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MTA chairman/CEO Lhota resigns

Joseph Lhota's departure comes three days after the re-election of Gov. Andrew M. Cuomo, who nominated him last June to lead the nation's largest public transportation system.

Two LIRR megaprojects -- the Double Track project

Two LIRR megaprojects -- the Double Track project between Farmingdale and Ronkonkoma, and the Third Track project between Floral Park and Hicksville -- came under Joseph Lhota's leadership. Photo Credit: Jeff Bachner

Joseph Lhota on Friday resigned as chairman of the Metropolitan Transportation Authority, ending a 16-month tenure in which he had to manage some of the worst stretches of service for Long Island Rail Road and subway riders in decades.

Lhota’s departure came three days after the re-election of Gov. Andrew M. Cuomo, who nominated him in June 2017 to lead the nation’s largest public transportation system. Vice Chairman Fernando Ferrer was named acting chairman.

"Joe Lhota has dedicated decades of his life to public service, culminating in two tours of duty at the helm of the MTA," Cuomo said in a tweet Friday that was retweeted by Lhota. "He stabilized the subway system, appointed a new leadership structure, and led with a steady hand during some of the agency’s most challenging moments.

"In short, Joe demonstrated time and again why he was the right person for the job. I am deeply grateful for his service to the State of New York."

Cuomo said his office will “prepare to name a permanent replacement” for Lhota, who also served as chief executive officer, in time for the January session of the state Senate. The Senate will have to approve the nominee.

It was Lhota's second tenure heading the MTA. The former Lindenhurst resident initially served as chairman from October 2011 until December 2012, when he resigned to mount an unsuccessful bid for mayor of New York City as a Republican. He previously served as deputy mayor under Rudolph Giuliani.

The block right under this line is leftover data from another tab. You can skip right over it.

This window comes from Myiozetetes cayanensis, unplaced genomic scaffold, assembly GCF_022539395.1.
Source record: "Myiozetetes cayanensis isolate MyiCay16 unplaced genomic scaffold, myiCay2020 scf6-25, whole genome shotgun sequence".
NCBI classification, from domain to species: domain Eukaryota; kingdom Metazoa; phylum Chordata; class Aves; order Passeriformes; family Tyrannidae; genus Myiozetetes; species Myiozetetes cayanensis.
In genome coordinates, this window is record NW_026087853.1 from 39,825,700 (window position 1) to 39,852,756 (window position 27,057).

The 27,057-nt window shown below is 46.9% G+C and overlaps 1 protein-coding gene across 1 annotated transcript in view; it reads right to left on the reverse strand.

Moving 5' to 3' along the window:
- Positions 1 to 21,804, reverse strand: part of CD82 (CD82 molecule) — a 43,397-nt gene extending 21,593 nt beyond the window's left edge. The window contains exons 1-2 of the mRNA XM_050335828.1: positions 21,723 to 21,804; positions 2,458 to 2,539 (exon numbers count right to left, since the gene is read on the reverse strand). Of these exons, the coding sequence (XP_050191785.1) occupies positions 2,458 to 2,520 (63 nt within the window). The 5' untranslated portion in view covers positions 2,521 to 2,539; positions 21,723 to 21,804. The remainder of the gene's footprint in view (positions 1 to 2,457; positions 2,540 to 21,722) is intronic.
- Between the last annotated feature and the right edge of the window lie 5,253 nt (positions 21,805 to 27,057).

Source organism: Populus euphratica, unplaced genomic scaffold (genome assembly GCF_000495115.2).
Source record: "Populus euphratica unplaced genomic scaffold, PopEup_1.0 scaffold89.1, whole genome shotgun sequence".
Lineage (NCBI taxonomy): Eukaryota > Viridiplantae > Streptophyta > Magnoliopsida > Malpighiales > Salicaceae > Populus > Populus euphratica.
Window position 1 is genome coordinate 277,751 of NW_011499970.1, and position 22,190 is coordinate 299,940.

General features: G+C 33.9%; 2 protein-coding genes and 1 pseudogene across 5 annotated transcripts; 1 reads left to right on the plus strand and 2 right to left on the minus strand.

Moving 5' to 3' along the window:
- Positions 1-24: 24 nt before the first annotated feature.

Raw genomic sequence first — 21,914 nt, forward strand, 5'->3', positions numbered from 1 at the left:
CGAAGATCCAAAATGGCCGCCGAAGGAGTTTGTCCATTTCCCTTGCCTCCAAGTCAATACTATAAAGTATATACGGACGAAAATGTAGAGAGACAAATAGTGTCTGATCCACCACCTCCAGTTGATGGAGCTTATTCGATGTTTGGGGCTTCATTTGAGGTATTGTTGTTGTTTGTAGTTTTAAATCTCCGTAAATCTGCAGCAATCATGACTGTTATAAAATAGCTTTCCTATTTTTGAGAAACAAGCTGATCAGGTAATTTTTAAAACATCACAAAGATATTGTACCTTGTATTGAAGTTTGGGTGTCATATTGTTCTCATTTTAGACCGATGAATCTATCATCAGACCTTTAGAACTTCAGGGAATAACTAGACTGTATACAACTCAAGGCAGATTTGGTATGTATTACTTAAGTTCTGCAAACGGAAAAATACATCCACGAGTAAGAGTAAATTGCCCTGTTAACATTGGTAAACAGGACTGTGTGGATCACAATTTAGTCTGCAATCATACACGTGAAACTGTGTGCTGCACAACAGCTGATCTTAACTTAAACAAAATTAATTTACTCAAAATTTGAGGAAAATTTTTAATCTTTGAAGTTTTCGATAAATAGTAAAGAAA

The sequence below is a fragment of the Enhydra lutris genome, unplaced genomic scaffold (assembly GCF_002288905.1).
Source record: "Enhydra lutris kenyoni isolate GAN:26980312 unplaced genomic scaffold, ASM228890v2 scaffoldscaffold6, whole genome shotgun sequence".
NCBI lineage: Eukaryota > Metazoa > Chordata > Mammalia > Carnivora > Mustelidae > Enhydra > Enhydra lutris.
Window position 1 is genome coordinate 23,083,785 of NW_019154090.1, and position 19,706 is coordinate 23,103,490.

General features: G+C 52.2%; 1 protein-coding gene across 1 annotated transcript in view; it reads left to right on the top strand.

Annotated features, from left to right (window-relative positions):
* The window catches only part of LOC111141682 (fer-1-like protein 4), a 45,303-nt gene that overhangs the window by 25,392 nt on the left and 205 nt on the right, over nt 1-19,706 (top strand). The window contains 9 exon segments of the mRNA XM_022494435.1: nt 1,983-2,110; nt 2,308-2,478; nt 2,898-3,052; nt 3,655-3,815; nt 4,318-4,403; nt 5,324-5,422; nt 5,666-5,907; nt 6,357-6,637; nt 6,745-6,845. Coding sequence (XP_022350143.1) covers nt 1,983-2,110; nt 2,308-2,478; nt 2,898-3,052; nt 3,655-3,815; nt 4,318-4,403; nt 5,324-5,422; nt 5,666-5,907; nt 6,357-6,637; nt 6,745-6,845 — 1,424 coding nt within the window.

Although Lhota, 64, was widely praised for leading the MTA’s recovery from the devastation of superstorm Sandy during his first run as chairman, his return to the job was marred by failing service. Both the LIRR and New York City Transit subway system last year recorded their worst annual on-time performance figures in more than two decades, and subway ridership has fallen on Lhota’s watch, despite growing employment in the NYC area.

Lhota led efforts to reverse the service woes, including an $836 million “Subway Action Plan” that included expedited signal repair efforts, stepped-up maintenance and experimental solutions such as removing seats from some trains. In a statement Friday, Lhota said the plan “successfully arrested” the subway system’s decline, and he pointed to a 34.8 percent drop in major subway incidents from September 2017 until September of this year.

Lhota also led the LIRR's mitigation plan throughout last year's "summer of hell," as Cuomo dubbed it, when an Amtrak project to address failing infrastructure at Penn Station forced the railroad to significantly curtail rush-hour service. The plan, which included supplementing trains with shuttle buses and providing fare discounts for riders who avoided Penn, resulted in the railroad making it through the two-month disruption with minimal impacts on riders.

Lhota called the LIRR's improved performance "the new normal," but the railroad soon slipped back into a pattern of frequent delays, cancellations and overcrowding. In April, Lhota replaced LIRR President Patrick Nowakowski with Phillip Eng, who drafted his own multi-point plan to improve railroad service, called LIRR Forward.

MTA board member Mitchell Pally, of Stony Brook, said it would be "unfair to lay the problems of the railroad or the problems of the subway system at any one individual.

"Joe was not at fault. He was not going to be the savior. But he was an integral part in making sure the system got the attention it deserves," Pally added. "You can't find solutions until people know what the issues are, and Joe made sure everybody knew what the issues were."

Despite some early indications that Lhota's efforts were bearing fruit, the MTA’s service challenges were a key campaign issue in Cuomo’s re-election bid, with both Cuomo’s Democratic primary challenger, Cynthia Nixon, and Republican nominee Marc Molinaro targeting the governor for his oversight of the struggling agency.

Cuomo signaled that a leadership shake-up could be on the way, telling the New York Post on Monday, “There’s no doubt that we have to make changes at the MTA and significant organizational changes.”

The MTA gig was a part-time one for Lhota, who kept his position as senior vice president, vice dean and chief of staff for NYU Langone Health even after returning to the MTA, and in February took on another role on the board of directors of the Madison Square Garden Co. He did not take a salary for leading the MTA.